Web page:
The group were praised by judges at the ceremony at Coventry Cathedral for their ability to translate their activism and values into the gallery environment. For the exhibition at The Herbert Art Gallery and Museum, they presented The Druithaib’s Ball, an imagined síbín (a ‘pub without permission’) described as a ‘place to gather outside the sectarian divides that have dominated the collective memory of the North of Ireland for the last hundred years’.
On receiving the award, Stephan Miller from Array Collective said:
“We are so proud to be from Belfast, to be of Belfast and the communities we work with…The Síbín was for everyone of Belfast but it’s also for all the collectives in this room. We see you we support you. We are with you.”
Array Collective were part of Jerwood Arts major group exhibition Jerwood Collaborate! curated by Harriet Cooper, Head of Visual Arts, in 2019. The exhibition presented new commissions by artists working in collaborative and collective practices across the UK, also including Keiken + George Jasper Stone, Languid Hands and Shy Bairns. It responded to research about the challenges faced by early-career artists working in collaboration, creating a dedicated high-profile platform to support this method of artistic practice and contribute to critical dialogues in the visual arts sector.
For Jerwood Collaborate! Array Collective created a large-scale installation called As Others See Us which centred on three fictional characters drawn from pre-Christian myths and folklore of ancient Ireland to consider the contemporary anxieties and fixations that preoccupy Northern Ireland today. Their performance of these characters in Belfast and London was documented through film, photography, text and textiles; leading visitors to a dedicated archive and resource space that reflected historic and current activism around LGBTQ+ rights, feminisms and anti-colonialism. Their symposium If you don’t play the game, don’t make the rules expanded on this collective research, opening the conversation to artists and activists to directly respond to the issues affecting Northern Ireland and its possible future scenarios.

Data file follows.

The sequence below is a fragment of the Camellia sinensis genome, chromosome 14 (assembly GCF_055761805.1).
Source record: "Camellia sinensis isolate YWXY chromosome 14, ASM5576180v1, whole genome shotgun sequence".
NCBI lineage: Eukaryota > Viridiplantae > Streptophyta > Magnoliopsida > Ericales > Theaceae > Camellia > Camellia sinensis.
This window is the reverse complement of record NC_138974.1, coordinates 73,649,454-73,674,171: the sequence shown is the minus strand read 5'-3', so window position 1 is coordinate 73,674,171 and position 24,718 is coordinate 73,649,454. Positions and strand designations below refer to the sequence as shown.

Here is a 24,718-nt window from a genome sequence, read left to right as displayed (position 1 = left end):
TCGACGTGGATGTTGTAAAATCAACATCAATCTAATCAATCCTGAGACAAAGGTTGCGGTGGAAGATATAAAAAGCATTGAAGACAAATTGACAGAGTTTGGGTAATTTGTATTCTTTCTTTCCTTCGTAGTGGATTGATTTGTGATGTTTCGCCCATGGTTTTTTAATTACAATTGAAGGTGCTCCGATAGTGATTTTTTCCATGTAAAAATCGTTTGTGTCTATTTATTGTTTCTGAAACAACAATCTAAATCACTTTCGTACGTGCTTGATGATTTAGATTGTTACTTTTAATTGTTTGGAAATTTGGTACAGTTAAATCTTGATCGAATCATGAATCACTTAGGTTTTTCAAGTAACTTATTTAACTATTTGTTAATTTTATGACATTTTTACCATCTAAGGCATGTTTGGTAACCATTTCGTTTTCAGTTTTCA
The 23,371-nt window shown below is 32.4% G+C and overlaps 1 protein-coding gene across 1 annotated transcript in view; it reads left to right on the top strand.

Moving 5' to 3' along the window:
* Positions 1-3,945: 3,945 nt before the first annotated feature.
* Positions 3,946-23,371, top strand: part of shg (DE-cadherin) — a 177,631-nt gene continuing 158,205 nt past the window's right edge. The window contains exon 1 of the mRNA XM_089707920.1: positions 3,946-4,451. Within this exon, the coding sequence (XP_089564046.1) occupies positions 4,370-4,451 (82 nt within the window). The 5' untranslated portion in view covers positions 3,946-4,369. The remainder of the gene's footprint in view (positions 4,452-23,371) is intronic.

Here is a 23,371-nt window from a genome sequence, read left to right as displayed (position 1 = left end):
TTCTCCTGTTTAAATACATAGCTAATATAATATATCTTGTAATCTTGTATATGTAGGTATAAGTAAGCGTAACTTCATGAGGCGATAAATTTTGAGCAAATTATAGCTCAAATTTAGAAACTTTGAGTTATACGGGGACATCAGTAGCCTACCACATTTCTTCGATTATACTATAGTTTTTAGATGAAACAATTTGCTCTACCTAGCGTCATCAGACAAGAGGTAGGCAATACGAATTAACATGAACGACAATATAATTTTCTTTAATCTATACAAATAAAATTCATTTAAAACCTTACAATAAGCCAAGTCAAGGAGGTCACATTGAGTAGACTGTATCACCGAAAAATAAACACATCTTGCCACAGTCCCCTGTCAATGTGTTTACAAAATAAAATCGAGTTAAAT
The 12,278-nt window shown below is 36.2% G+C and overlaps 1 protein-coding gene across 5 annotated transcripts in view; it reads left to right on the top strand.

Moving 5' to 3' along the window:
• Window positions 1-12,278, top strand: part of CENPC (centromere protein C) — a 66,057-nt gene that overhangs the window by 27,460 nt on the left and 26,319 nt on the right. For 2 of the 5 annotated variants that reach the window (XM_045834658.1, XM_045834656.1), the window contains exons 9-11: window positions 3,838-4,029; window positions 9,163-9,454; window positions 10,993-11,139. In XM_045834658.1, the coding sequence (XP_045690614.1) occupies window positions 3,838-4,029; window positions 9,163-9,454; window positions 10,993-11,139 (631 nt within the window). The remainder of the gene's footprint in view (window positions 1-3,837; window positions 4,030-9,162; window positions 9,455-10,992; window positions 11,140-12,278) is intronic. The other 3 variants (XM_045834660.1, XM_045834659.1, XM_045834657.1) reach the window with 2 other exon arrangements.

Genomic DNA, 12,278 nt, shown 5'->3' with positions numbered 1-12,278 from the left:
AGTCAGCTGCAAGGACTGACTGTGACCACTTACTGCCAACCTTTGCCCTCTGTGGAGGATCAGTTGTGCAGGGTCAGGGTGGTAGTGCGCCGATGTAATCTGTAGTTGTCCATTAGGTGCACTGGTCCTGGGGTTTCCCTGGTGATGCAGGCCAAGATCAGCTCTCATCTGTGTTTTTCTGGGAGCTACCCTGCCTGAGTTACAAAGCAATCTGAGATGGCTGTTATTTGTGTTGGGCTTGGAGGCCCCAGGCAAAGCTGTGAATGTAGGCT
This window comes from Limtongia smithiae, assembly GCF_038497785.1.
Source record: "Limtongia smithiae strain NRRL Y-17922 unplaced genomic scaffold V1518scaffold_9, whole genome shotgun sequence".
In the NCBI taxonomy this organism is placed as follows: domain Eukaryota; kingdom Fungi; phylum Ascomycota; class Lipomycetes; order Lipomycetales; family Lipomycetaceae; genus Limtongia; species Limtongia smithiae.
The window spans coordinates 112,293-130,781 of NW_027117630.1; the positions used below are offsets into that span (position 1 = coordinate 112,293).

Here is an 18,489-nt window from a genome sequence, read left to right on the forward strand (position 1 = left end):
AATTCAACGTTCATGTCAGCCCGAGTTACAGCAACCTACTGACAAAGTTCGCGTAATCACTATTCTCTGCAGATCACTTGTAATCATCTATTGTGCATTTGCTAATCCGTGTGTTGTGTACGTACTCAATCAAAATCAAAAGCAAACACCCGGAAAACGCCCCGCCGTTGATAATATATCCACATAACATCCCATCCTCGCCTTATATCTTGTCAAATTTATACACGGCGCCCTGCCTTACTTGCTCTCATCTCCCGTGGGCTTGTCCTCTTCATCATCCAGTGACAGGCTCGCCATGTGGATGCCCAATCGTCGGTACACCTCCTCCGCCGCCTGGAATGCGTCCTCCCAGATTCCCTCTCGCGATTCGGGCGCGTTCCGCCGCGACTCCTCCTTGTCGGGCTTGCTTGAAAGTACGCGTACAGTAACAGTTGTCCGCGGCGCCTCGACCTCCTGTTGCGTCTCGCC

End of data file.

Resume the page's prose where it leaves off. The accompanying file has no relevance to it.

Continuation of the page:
This is the first time that the Turner Prize shortlist is made up entirely of artist collectives, also including: Black Obsidian Sound System (B.O.S.S.), Cooking Sections, Gentle/Radical and Project Art Works. An exhibition of work by all five groups continues until 12 January at the Herbert Art Gallery and Museum. The judging panel for the 2021 prize is actor Russell Tovey; Aaron Cezar, the Director of the Delfina Foundation in London; Kim McAleese, the Programme Director of Grand Union in Birmingham; and Zoé Whitley, the Director of the Chisenhale Gallery in London.
Find out more:
Read about Jerwood Collaborate! here
Watch If you don’t play the game, don’t make the rules here
Find out more about Array Collective here
Visit the Turner Prize 2021 website here